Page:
Differences between nutritionists, dietitians and naturopaths


Have you ever had a chronic health issue that your doctor couldn’t solve? Or do certain foods ever make you feel bloated, nauseous or lethargic? Are you having trouble losing weight or constantly experiencing pain in your stomach? If you answered yes to any of these questions, it’s likely a friend or doctor might suggest you visit a nutritionist, dietitian or naturopath.

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The question is, which one should you see and what’s the difference between the three professions? Well, we spoke to Accredited Practicing Nutritionist Stephanie Malouf, BOOST Juice Consultant Dietitian Lisa Middleton, and qualified Naturopath and herbal medicine expert, Reece Carter, to find out what their practices involve and how they differ from each other.



While the three key principles involved in this profession tend to differ from practitioner to practitioner, these are Stephanie’s top three:

1) Use food as medicine – “Specific foods have the power to accelerate or put the brakes on your body’s natural healing power. Keeping your foot on the break for long periods of time i.e. a poor diet and high levels of stress, puts your body out of balance and triggers inflammation, [which is] the key driver of disease,” she explains.

2) Wholefoods are greater than the sum of their parts – Stephanie believes to fully benefit from a food’s nutritional content, it should be eaten in its “whole and natural state“.

3) Everyone is unique – What works for one person won’t necessarily work for another, as everyone has a unique interaction with food and their environment. As a nutritionist, Stephanie’s goal is to teach each individual how to listen to their body and understand what works for them to achieve optimum health.


A typical session with Stephanie will involve an extensive Q&A about medical and family history, lifestyle and dietary habits, digestive and immune function and current health and wellbeing. She might also do a body composition assessment to measure body fat percentage, muscle mass and bone density (if this is applicable). Stephanie then uses this information to figure out which areas are out of balance and puts together a customised dietary plan that outlines the necessary nutrients needed to restore balance.


Stephanie’s clients come to her for a variety of reasons, however the most common relate to weight loss and digestive upset. She says more often than not, her clients are experiencing some form of “digestive upset such as bloating, constipation, diarrhoea, reflux or abdominal pain.” As a nutritionist, she believes a healthy digestive system is the foundation of overall health and rather than the saying, ‘you are what you eat’, a more accurate phrase is, ‘you are what you digest’. For this reason, most of Stephanie’s treatments will start with or involve some form of “gut healing”.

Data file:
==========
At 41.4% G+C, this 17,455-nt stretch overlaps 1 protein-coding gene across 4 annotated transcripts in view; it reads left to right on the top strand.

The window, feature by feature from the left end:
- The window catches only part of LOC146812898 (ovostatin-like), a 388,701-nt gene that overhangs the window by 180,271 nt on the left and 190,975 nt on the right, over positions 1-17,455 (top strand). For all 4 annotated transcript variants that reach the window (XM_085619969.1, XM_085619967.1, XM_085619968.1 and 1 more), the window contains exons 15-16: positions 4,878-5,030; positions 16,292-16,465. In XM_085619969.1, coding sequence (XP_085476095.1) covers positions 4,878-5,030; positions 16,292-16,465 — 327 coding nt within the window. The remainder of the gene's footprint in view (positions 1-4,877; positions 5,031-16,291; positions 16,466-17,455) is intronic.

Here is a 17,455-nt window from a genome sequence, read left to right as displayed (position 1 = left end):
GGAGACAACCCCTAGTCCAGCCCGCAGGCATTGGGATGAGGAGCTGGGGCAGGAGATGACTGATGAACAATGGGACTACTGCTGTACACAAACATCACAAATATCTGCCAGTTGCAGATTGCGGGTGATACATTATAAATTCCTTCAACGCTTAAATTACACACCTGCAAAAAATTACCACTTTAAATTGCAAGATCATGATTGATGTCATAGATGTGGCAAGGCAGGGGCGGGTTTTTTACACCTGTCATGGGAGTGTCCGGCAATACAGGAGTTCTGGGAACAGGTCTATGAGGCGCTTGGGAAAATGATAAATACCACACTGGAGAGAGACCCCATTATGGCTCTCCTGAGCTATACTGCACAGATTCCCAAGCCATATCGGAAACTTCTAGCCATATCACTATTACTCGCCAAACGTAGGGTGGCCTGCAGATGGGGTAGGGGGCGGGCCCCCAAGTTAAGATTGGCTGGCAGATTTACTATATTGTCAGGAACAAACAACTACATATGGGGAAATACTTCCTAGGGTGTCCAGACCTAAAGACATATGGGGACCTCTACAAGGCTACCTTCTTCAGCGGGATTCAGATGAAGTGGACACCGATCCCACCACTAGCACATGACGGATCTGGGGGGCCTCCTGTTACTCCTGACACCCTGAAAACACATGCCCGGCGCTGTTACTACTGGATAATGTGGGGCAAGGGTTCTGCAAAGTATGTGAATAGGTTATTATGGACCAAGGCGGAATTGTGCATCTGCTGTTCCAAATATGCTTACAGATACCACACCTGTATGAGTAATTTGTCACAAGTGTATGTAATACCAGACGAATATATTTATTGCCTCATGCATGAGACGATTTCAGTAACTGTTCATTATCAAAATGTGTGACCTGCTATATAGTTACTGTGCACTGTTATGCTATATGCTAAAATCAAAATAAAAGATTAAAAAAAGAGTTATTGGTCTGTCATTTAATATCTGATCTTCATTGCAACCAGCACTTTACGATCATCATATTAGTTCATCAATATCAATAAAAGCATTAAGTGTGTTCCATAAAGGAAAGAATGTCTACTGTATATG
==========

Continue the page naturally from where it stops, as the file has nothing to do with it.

Dietitian Lisa Middleton tells me the difference between herself and a nutritionist is dietitians undertake “specific university training and are able to be registered to clinically advise individuals and groups on diet for medical or clinical purposes.” She continues, “Dietitians can call themselves either a nutritionist or a dietitian, but anyone who has an interest in nutrition, qualified or not, can call themselves a nutritionist.”

When it comes to the principles of her trade, they are (not surprisingly) similar to those that Stephanie described – finding and tailoring nutrition solutions to assist individuals in “attaining long-term health, wellness and performance goals.” Encouraging clients to eat fresh wholefoods is another main focus for Lisa as a dietitian, along with educating clients on the foods and ingredients with the most nutritional value. A session with Lisa is similar to one with Stephanie, aiming to “understand a person’s background and lifestyle to tailor health and nutrition plans suitable for them.”


A naturopath has an additional set of skills when compared to a nutritionist and a dietitian. In his practice as a naturopath, Reece has the added benefit of being trained in herbal medicine, meaning he can “custom mix herbs to assist in the management of a client’s health.”


Reece outlines his top three principles as a naturopath:

1) Treat the root cause of whatever complaint the client is addressing, and not just the symptoms.

2) Treat the individual, taking into account all aspects of his or her health.

3) Do not harm in the process and minimise side effects. Always choose the smallest intervention that will get the desired result.


Similar to a nutritionist and a dietitian, Reece chats to his clients to understand their needs. He asks a variety of questions about how each system in the body is functioning so he can identify areas in which these systems may be impacting each other. “[I might then] order blood, urine, saliva or hair mineral testing; other times I only need to take a little look at physical signs like nail health.” With this information, Reece then gives his client a combination of “dietary advice, lifestyle suggestions and supplementation where necessary” – just like a nutritionist and dietitian!


So, essentially all three professions aim to treat an individual’s health issues by changing his or her lifestyle and dietary habits. Dietitians have a specific university degree allowing them to prescribe programs for clinical and medical purposes, while a naturopath has a background in herbal medicine and can prescribe natural remedies for particular ailments. One common (and key) principle between the three trades is that abnormal and unhealthy body issues can be treated through natural remedies – especially nutrition and lifestyle changes.

Have you ever gone to a nutritionist, dietitian or naturopath? What was the session like?

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